Master 2014 2015
Stages de la spécialité SAR
Enabling clusters with Dynamic Distributed Systems
Site :  Teamproject REGAL 
Lieu :  LIP6, projectteam Inria REGAL, Campus Jussieu, 4 place Jussieu, 75005 Paris, France 
Encadrant :  Swan Dubois and Franck Petit <firstname>.<lastname>@lip6.fr 
Dates :  March to August 2015 (6 months) 
Rémunération :  Regular internship gratification by Labex SMART 
Motsclés :  Master SAR, autre qu’ATIAM 
Description
Context
The availability of wireless communications has drastically increased in recent years and established new applications. Humans, agents, devices, robots, and applications interact together through more and more heterogeneous infrastructures, such as mobile ad hoc networks (MANET), vehicular networks (VANET), (mobile) sensor and actuator networks (SAN), body area networks (BAN), as well as always evolving network infrastructures on the Internet. In such networks, items (users, links, equipments, etc.) may join, leave, or move inside the network at unforeseeable times.
The dynamics of such networks, the heterogeneity of devices, usages, and participants, and often the unprecedented scale to consider, make the design of such infrastructures extremely challenging. For a vast majority of them, the dynamics are also unpredictable. Furthermore, designing applications on top of such networks requires to deal with the lack of infrastructure and numerous topological changes.
Therefore, it becomes necessary to define and to develop new accurate models capturing the features of the considered objects : users’ mobility, system stability, dynamics of applications, etc. On the top of this, operating systems and applications are required to have self* attributes, such as selforganized, selfhealing, selfconfiguring, selfmanaged, selfoptimized, etc. Such distributed architectures are sometime gathered under the generic term of Autonomic Computing, referring to self* properties of distributed systems adapting to unpredictable topological changes.
Clustering is a wellknown and widely used technique to structure and organize networks. It aims at arranging the nodes of the network into groups according to some metrics, e.g., the distance with respect to some particular nodes in terms of hops or times, the node load, geographic location, community gathering, network technology, applications, etc. Clustering mainly leads to organize the network hierarchically.
Internship Assignment
We propose to focus on the particular problem of Maximal Independent Set (MIS) construction. An independent set is a set of non adjacent processes of the system. An independent set is maximal if it is not a subset of any other independent set. Classically, MIS is use to ``span’’ the system with a sparse set of processes. More specifically, MIS is particularly relevant in the context of wireless networks because it can be used as an initial and basic spanning distributed structure.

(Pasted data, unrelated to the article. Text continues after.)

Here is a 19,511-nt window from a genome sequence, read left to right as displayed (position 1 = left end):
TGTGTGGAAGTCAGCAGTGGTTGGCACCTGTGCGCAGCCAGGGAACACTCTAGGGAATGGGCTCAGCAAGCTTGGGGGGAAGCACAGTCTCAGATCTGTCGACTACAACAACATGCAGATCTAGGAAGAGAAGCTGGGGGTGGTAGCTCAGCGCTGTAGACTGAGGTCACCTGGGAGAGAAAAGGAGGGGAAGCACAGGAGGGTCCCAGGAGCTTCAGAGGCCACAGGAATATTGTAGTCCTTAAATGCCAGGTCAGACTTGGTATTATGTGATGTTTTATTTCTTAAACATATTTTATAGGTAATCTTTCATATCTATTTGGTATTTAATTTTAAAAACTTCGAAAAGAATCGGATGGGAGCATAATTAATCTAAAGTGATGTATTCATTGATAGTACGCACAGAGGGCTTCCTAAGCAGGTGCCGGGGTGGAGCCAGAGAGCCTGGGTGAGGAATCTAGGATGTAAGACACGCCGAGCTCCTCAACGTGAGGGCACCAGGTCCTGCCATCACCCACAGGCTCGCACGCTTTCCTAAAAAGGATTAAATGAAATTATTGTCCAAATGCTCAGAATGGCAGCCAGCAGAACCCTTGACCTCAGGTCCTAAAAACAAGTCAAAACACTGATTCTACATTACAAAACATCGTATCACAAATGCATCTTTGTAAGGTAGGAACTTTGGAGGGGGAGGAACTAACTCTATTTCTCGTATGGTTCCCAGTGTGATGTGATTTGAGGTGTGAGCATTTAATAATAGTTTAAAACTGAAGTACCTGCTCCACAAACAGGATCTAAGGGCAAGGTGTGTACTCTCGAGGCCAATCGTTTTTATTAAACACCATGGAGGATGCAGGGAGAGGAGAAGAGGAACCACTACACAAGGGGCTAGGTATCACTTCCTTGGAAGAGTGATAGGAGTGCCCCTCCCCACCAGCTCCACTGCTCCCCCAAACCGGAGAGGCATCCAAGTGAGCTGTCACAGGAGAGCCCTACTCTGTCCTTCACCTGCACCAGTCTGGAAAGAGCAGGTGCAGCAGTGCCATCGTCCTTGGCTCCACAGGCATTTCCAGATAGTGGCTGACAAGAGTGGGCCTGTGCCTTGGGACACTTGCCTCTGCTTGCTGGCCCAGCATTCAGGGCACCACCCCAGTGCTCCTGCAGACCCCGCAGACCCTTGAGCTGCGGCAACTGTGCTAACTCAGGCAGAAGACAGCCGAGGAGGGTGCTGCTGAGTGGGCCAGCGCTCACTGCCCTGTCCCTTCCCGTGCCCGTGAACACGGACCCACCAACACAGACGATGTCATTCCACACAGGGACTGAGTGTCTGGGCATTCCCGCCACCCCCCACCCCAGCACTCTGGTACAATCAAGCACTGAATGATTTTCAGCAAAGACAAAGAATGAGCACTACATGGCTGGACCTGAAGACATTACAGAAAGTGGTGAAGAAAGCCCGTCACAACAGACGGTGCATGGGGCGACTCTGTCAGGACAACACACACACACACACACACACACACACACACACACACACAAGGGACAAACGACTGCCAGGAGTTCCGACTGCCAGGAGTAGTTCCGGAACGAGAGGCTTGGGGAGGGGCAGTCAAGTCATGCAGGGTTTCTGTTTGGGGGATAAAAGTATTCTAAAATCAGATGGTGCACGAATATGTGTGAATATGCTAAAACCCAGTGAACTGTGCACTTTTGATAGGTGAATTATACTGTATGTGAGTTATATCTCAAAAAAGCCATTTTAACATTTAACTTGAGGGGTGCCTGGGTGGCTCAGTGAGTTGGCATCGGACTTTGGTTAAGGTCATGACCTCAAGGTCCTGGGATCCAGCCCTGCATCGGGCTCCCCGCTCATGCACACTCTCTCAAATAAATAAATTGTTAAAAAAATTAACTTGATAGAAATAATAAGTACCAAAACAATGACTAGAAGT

Whereas independent set construction was extensively studied in the context of static distributed systems, this problem does not receive any attention in dynamic systems at the best of our knowledge. The main goal of this project is to fill this gap.
More precisely, the internship aims at studying the MIS problem within highly dynamic distributed systems, unified in a framework called TimeVarying Graphs (TVG), which are represented as timeordered sequences of graphs defined over a fixed set of nodes.
The scientific agenda is mainly threefold :
 Studying independence problems in the context of TVG with the goal to define (maximal) independent sets that make sense in dynamic systems ;
 Second, the main challenge is to produce necessary and sufficient conditions to enable existence of (maximal) independent sets in highly dynamic systems ;
 Third, we would like to design some distributed algorithms that meet these necessary and sufficient conditions in order to obtain optimal solutions (with respect to impossibility results).
Bibliographie
Yehuda Afek, Noga Alon, Ziv BarJoseph, Alejandro Cornejo, Bernhard Haeupler, and Fabian Kuhn. Beeping a maximal independent set. Distributed Computing, 26(4):195–208, 2013.
Arnaud Casteigts, Paola Flocchini, Walter Quattrociocchi, and Nicola Santoro. Timevarying graphs and dynamic networks. IJPEDS, 27(5):387–408, 2012.
Richard Cole and Uzi Vishkin. Deterministic coin tossing and accelerating cascades : micro and macro techniques for designing parallel algorithms. In Proceedings of the 18th Annual ACM Symposium on Theory of Computing, May 2830, 1986, Berkeley, California, USA, pages 206–219, 1986.
Nabil Guellati and Hamamache Kheddouci. A survey on selfstabilizing algorithms for independence, domination, coloring, and matching in graphs. J. Parallel Distrib. Comput., 70(4):406–415, 2010.
Nathan Linial. Locality in distributed graph algorithms. SIAM J. Comput., 21(1):193–201, 1992.
Thomas Moscibroda and Rogert Wattenhofer. Maximal independent sets in radio networks. In Proceedings of the Twentyfourth Annual ACM Symposium on Principles of Distributed Computing, PODC ’05, pages 148–157. ACM, 2005.
Johannes Schneider and Roger Wattenhofer. An optimal maximal independent set algorithm for boundedindependence graphs. Distributed Computing, 22(56):349–361, 2010.
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